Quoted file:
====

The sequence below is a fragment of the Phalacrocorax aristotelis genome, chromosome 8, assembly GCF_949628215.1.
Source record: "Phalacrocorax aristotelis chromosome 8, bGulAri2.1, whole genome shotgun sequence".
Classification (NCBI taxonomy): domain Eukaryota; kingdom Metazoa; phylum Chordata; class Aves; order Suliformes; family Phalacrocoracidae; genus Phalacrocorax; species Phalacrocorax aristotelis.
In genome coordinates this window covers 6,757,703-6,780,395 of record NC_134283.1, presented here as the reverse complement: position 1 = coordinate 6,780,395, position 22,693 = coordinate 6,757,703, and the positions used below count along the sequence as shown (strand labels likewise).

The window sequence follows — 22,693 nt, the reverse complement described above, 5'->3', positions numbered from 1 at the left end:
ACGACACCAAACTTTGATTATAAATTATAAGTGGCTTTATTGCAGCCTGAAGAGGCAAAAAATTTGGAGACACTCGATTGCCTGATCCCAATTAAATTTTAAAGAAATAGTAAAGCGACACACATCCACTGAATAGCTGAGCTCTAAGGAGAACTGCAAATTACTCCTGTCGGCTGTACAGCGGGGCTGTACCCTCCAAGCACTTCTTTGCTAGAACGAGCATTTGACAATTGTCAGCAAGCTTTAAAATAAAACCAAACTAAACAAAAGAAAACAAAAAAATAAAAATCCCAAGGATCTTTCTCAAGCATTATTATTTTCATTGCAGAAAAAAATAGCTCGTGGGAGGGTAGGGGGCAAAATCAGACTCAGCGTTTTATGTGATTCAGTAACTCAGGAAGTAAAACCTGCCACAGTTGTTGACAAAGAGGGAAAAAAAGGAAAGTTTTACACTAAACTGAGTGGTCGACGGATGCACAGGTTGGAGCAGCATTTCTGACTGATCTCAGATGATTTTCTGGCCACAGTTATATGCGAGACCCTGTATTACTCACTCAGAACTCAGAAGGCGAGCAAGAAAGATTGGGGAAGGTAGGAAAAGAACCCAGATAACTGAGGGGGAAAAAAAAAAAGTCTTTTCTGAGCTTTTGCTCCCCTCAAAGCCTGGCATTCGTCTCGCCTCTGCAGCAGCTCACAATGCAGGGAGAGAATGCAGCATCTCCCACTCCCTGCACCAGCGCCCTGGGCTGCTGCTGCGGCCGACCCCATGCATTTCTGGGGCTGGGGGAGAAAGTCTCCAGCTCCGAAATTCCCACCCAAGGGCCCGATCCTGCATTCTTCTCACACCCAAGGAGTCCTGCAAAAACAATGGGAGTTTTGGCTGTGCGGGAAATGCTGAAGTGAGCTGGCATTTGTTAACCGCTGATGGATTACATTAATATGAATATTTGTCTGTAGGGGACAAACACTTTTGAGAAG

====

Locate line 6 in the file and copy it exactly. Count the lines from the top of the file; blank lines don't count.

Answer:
ACGACACCAAACTTTGATTATAAATTATAAGTGGCTTTATTGCAGCCTGAAGAGGCAAAAAATTTGGAGACACTCGATTGCCTGATCCCAATTAAATTTTAAAGAAATAGTAAAGCGACACACATCCACTGAATAGCTGAGCTCTAAGGAGAACTGCAAATTACTCCTGTCGGCTGTACAGCGGGGCTGTACCCTCCAAGCACTTCTTTGCTAGAACGAGCATTTGACAATTGTCAGCAAGCTTTAAAATAAAACCAAACTAAACAAAAGAAAACAAAAAAATAAAAATCCCAAGGATCTTTCTCAAGCATTATTATTTTCATTGCAGAAAAAAATAGCTCGTGGGAGGGTAGGGGGCAAAATCAGACTCAGCGTTTTATGTGATTCAGTAACTCAGGAAGTAAAACCTGCCACAGTTGTTGACAAAGAGGGAAAAAAAGGAAAGTTTTACACTAAACTGAGTGGTCGACGGATGCACAGGTTGGAGCAGCATTTCTGACTGATCTCAGATGATTTTCTGGCCACAGTTATATGCGAGACCCTGTATTACTCACTCAGAACTCAGAAGGCGAGCAAGAAAGATTGGGGAAGGTAGGAAAAGAACCCAGATAACTGAGGGGGAAAAAAAAAAAGTCTTTTCTGAGCTTTTGCTCCCCTCAAAGCCTGGCATTCGTCTCGCCTCTGCAGCAGCTCACAATGCAGGGAGAGAATGCAGCATCTCCCACTCCCTGCACCAGCGCCCTGGGCTGCTGCTGCGGCCGACCCCATGCATTTCTGGGGCTGGGGGAGAAAGTCTCCAGCTCCGAAATTCCCACCCAAGGGCCCGATCCTGCATTCTTCTCACACCCAAGGAGTCCTGCAAAAACAATGGGAGTTTTGGCTGTGCGGGAAATGCTGAAGTGAGCTGGCATTTGTTAACCGCTGATGGATTACATTAATATGAATATTTGTCTGTAGGGGACAAACACTTTTGAGAAG